After a methodological part, the article identifies four principles of hip-hop law. First, criminal justice is based on the age-old adage of an eye for an eye, reflecting the desire to retaliate proportionately. Second, self-justice and self-government reign supreme in a hip-hop version of the law: instead of waiting for a presumably inaccurate community response, it is allowed to take the law into one’s own hands. Third, there is an overriding obligation to respect others within the hip-hop community: any form of ‘dissing’ will be severely punished. Finally, the law is seen as an instrument to be used to one’s advantage where possible, and to be ignored if not useful. All four principles can be related to a view of the law as a way to survive in the urban jungle.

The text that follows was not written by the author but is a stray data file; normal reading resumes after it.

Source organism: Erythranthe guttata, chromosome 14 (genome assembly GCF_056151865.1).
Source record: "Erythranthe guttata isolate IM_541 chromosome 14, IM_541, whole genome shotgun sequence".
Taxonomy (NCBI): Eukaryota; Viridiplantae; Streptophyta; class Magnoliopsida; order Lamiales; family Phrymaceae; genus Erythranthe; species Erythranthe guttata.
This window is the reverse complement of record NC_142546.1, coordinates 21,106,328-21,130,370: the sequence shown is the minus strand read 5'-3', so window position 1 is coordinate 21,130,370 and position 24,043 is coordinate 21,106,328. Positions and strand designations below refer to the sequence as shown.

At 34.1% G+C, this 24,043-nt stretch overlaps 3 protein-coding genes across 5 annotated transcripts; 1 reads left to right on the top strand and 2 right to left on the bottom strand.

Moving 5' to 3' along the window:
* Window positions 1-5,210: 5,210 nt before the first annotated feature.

{ SSRN | Continue reading }

‘Sblood, do you think I am easier to be played on than a pipe?

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Most of the occasional singers sang as accurately as the professional singers. Thus, singing appears to be a universal human trait.

However, two of the occasional singers maintained a high rate of pitch errors at the slower tempo. This poor performance was not due to impaired pitch perception, thus suggesting the existence of a purely vocal form of tone deafness.

{ Acoustical Society of America | PDF }

Poor little lamb knows what’s coming, life is an empty cup